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April PCE Index Forecasts Show Inflation Remaining Sticky

Investors shouldn’t hold their breath for rate cuts, analysts say.

Illustration of the Federal Reserve with currency bubbles, depicting inflation

The April Personal Consumption Expenditures Price Index is forecast to show that the Federal Reserve’s preferred measure of inflation remained sticky last month, which could delay rate cuts even further in 2024.

Economists expect the overall PCE Price Index to rise 2.7% on an annual basis in April, the same rate of inflation as seen in March, according to FactSet’s consensus estimates. Forecasts call for a 0.3% month-over-month increase, down only slightly from 0.32% in March.

A similar trend is predicted for the core measure of PCE, which excludes volatile food and energy prices. The consensus is for a 2.8% rise in the annual rate, which would be in line with March’s reading, and a 0.30% increase in the monthly rate, slightly lower than March’s 0.32%.

“I don’t expect earth-shattering changes,” says Scott Anderson, chief US economist at BMO Capital Markets. He’s anticipating some modest improvement in the core measure, from 0.3% to 0.2% on the month, but says that won’t be enough to get the Fed off the sidelines.

“They’re still going to be in wait-and-see mode as they try to gauge whether monetary policy is restrictive enough to bring those PCE measures down to the 2% target,” he says.

PCE vs Core PCE

April PCE Report Forecast Highlights

  • PCE report release date and time: Friday, May 31 at 8:30 a.m. EDT.
  • The PCE Price Index is forecast to rise 0.30% in April after rising by 0.32% in March.
  • Core PCE is forecast to rise 0.30% in April after rising by 0.32% in March.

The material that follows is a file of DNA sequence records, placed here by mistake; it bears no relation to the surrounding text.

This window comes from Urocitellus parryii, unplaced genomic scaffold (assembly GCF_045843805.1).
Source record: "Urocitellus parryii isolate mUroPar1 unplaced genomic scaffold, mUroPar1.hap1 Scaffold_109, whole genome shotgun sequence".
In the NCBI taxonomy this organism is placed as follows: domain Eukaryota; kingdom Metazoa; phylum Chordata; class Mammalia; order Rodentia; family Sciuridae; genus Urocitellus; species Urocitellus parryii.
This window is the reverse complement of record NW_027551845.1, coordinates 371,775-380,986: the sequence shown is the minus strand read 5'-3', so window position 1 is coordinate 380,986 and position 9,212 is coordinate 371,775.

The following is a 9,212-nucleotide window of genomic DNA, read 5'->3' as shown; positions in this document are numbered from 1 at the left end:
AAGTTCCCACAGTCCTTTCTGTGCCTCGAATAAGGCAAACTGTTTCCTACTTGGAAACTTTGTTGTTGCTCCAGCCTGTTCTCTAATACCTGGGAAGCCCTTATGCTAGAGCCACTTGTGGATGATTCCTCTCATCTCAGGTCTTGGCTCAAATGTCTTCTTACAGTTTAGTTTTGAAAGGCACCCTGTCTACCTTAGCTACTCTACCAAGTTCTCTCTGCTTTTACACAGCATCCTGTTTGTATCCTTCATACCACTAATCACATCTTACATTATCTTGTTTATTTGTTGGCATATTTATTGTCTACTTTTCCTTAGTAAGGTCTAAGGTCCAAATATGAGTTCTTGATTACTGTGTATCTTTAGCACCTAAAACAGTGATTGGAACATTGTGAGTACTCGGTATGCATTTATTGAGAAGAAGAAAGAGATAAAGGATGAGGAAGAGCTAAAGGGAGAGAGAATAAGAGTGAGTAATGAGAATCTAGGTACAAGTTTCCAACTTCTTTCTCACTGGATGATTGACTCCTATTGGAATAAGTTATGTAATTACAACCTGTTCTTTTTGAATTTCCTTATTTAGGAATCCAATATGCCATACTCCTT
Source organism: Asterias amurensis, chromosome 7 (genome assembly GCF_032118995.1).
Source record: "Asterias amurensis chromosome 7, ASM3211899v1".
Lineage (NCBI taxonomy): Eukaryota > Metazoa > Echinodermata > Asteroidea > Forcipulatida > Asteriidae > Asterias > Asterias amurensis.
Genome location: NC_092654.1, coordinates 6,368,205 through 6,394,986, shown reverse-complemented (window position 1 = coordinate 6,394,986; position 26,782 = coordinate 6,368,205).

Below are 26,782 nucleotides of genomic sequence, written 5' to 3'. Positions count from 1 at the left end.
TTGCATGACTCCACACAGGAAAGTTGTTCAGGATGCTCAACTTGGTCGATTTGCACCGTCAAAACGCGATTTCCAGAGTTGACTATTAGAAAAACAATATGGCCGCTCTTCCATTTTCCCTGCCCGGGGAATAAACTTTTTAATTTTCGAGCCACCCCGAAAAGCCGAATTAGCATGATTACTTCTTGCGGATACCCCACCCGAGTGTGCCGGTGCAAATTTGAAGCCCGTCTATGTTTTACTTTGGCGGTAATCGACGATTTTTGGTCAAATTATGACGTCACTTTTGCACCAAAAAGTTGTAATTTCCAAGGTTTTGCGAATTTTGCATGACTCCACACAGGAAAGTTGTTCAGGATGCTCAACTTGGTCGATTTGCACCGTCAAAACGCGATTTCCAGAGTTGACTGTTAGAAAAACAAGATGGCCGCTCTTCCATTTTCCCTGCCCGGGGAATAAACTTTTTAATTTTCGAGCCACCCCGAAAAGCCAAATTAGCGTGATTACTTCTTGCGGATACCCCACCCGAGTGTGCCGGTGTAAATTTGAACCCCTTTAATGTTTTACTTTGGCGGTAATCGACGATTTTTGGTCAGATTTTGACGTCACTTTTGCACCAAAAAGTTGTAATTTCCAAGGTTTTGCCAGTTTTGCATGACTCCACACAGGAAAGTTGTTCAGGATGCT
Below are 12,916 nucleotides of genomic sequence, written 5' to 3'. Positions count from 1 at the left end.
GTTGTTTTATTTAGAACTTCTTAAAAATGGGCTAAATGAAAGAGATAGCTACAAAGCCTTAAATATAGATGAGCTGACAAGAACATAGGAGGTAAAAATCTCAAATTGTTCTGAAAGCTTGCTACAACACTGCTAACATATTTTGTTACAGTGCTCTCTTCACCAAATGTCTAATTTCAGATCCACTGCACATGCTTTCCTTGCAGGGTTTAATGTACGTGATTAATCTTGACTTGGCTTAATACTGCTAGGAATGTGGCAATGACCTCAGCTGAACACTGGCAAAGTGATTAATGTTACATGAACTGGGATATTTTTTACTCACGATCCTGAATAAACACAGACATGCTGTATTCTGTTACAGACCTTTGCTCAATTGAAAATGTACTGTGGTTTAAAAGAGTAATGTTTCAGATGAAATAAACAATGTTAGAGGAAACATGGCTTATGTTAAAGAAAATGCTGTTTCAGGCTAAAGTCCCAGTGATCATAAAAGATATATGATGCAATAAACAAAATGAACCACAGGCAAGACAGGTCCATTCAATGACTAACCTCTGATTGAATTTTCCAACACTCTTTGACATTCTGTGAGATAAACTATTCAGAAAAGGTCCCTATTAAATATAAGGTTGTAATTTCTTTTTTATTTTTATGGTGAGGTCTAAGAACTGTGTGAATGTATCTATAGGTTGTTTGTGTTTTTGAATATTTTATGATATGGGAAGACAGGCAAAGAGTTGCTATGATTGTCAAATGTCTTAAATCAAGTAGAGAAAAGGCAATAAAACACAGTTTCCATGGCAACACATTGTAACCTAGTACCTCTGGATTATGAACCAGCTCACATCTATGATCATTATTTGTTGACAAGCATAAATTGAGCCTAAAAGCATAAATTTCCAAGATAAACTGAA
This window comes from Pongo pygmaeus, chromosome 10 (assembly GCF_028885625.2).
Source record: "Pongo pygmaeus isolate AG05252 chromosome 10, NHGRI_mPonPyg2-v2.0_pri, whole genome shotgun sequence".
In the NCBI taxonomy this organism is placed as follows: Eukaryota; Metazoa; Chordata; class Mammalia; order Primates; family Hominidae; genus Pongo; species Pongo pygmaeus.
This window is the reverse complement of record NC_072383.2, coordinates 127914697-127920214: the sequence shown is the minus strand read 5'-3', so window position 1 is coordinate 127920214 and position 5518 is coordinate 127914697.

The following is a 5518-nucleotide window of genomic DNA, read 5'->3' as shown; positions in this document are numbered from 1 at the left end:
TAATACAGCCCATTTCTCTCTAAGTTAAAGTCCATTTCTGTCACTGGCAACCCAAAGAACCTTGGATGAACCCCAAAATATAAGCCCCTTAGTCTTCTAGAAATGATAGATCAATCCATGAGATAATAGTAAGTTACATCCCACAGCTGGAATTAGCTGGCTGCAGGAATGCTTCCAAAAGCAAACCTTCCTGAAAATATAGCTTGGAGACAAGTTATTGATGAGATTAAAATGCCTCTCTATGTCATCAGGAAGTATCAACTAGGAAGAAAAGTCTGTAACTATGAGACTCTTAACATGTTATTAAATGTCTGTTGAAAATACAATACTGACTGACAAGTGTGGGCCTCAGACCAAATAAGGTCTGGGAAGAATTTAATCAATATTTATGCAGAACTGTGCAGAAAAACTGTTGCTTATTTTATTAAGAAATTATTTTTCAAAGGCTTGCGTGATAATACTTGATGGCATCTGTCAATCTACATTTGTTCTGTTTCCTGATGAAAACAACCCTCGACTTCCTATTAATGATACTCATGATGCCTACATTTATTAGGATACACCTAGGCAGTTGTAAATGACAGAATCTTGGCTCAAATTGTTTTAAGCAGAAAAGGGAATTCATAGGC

• The PCE Price Index year over year is forecast to rise to 2.7% in April after increasing the same amount in March.
  • Core PCE year over year is forecast to rise 2.8% in April after increasing the same amount in February.

Inflation Progress Slows

While price pressures have improved dramatically over the past year, progress has slowed significantly. Investors began 2024 looking ahead to six cuts from the central bank, but stubborn inflation has reduced those expectations to just one or two cuts before the end of the year.

April Consumer Price Index data—another mainstream measure of inflation that tends to overshadow the PCE Index—came in line with expectations this month, offering markets a sigh of relief that price pressures didn’t get worse. But analysts agree that we’re not out of the woods yet. “I don’t think [April’s data] gave us a definitive answer that inflation pressures should not be a concern,” says Blerina Uruçi, chief US economist at T. Rowe Price.

“We are a little bit stuck in this last-mile inflation problem,” adds Roger Aliaga-Díaz, global head of portfolio construction and chief economist, Americas at Vanguard. The supply side drivers of major inflation improvement have faded, he says. At the same time, a surge in productivity is expected to moderate. Without those headwinds, inflation won’t improve as quickly in 2024 as it did last year.